Computers and tablets are now commonplace in the exam room, and the increased use of EHRs mean doctors naturally spend more time looking at screens during patient visits than they have in decades past. That's not a bad thing: EHR use has been shown to boost coordinated care, reduce medical errors, provide safer care, lead to more accurate diagnosis and enable safer prescribing, according to HealthIT.gov.
Yet technology can be a double-edged sword when it comes to patient-provider communication. While patient portals can make it easier for patients to safely and easily ask questions or access doctor's orders, when doctors use technology too much during visits, it can lead to lower patient satisfaction.
When researchers at the University of California, San Francisco studied encounters between 47 patients and 39 doctors at a public hospital, they found that doctors who spent more time using computers tended to make less eye contact with patients. They also engaged in more corrective behavior, such as telling patients they're mistaken about their medical histories or correcting which type of medication they believe they're taking.
Neda Ratanawongsa, M.D., the lead researcher of the report, notes that corrective behavior can be an important safety and quality control. "For example, a primary care provider says, 'No, the cardiologist actually wants you to stop taking that medication.' Electronic health records give important health information to clinicians, which may help safety net patients with communication barriers like limited health literacy and limited English proficiency," she told Reuters.
Yet this type of behavior can also build a negative rapport, particularly when coupled with decreased eye contact. When patients were asked to rate their satisfaction following the visit, more than 80 percent of patients who saw doctors with low computer use reported that they received excellent care. For doctors with high computer use, just half of the patients considered the care excellent.
Patient satisfaction isn't only imperative to a successful clinical practice, it can also mean the difference between someone hewing to a prescribed course of care or not. To make sure technology is helping foster strong communication between you and your patients, consider these tips:
1. Mind your non-verbal cues
"Patients are greatly irritated when their doctors appear hurried," Ken Davis, M.D., a family physician in Conroe, Texas, told Family Practice Management. "It's important to make each patient feel that they are the center of the universe." To help create that feeling and increase the odds that a patient will open up about a difficult problem, Davis is careful to avoid non-verbal cues that signal impatience, such as checking the time. If you find that you're glancing at the time on an EHR, step away from the tablet or computer.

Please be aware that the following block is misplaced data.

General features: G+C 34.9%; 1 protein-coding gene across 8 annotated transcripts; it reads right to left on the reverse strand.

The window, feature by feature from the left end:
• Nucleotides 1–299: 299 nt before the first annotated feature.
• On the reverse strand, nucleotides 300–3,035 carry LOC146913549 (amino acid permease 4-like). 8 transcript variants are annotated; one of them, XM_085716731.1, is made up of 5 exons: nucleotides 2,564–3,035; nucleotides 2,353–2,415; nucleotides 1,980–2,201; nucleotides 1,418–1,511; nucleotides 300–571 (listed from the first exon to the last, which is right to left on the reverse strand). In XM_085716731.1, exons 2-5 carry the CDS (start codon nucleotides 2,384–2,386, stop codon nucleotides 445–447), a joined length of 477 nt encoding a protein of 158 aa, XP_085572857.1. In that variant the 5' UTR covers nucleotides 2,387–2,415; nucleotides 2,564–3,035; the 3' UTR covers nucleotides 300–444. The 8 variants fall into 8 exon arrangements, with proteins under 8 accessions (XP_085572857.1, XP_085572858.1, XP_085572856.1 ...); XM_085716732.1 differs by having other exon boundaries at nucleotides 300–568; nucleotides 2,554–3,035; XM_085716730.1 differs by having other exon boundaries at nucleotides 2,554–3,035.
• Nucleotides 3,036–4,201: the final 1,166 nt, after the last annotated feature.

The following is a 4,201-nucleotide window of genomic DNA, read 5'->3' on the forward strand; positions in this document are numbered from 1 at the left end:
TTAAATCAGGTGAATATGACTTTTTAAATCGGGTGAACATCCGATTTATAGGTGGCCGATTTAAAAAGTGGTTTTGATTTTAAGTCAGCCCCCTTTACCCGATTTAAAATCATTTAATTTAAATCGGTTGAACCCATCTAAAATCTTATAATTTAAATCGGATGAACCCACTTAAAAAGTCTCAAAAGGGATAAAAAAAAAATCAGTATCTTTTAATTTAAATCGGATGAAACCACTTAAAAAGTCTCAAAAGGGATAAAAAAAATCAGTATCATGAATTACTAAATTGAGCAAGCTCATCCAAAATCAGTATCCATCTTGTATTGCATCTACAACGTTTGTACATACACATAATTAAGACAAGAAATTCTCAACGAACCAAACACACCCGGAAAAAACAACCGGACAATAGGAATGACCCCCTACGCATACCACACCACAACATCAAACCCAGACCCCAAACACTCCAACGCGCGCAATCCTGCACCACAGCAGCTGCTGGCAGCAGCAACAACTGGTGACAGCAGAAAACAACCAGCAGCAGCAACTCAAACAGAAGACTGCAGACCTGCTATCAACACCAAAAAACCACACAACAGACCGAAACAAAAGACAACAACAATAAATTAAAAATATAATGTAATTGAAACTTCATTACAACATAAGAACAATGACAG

2. Minimize interruptions
Yes, it's important to correct a patient who rattles off the wrong medications or describes a medical event incorrectly. You need to gently describe the correct information or course of action, to make sure that the patient receives the proper care now and in the future. But resist the urge to interrupt in the moment, saving those corrections for a natural break in the conversation. Research shows that most patients are interrupted an average of 18 seconds into their opening statements, cutting their initial thought short more than 75 percent of the time.
"When people are paying attention to the same thing at the same time, you get the best transmission of information."
3. Share the screen
If it's possible, position the computer screen or tablet so that both you and the patient can see the information. "When people are paying attention to the same thing at the same time, you get the best transmission of information," Richard M. Frankel of the Indiana University School of Medicine, Indianapolis, told Reuters. And if you take the time to explain to patients why you're using the computer and what information you're looking at, it can keep the patient engaged and feeling like his or she is part of the conversation, even if your eyes are elsewhere.
4. Delegate effectively
Given the added time pressures placed on physicians, it can be hard to think about slowing down and communicating more during a patient visit. "Perhaps the best thing we can do as doctors is to spread the listening, caring and healthcare to other members of the healthcare team," Atul Grover, M.D., chief public policy officer of the Association of American Medical Colleges, told the Wall Street Journal. Train nurses and physician's assistants on how to effectively use EHRs and prioritize what information you'll need to see in advance of your time with the patient. Consider, too, whether some staff members could be trained to better handle routine care, such as medication instructions, to free up more of your time for in-depth patient communication.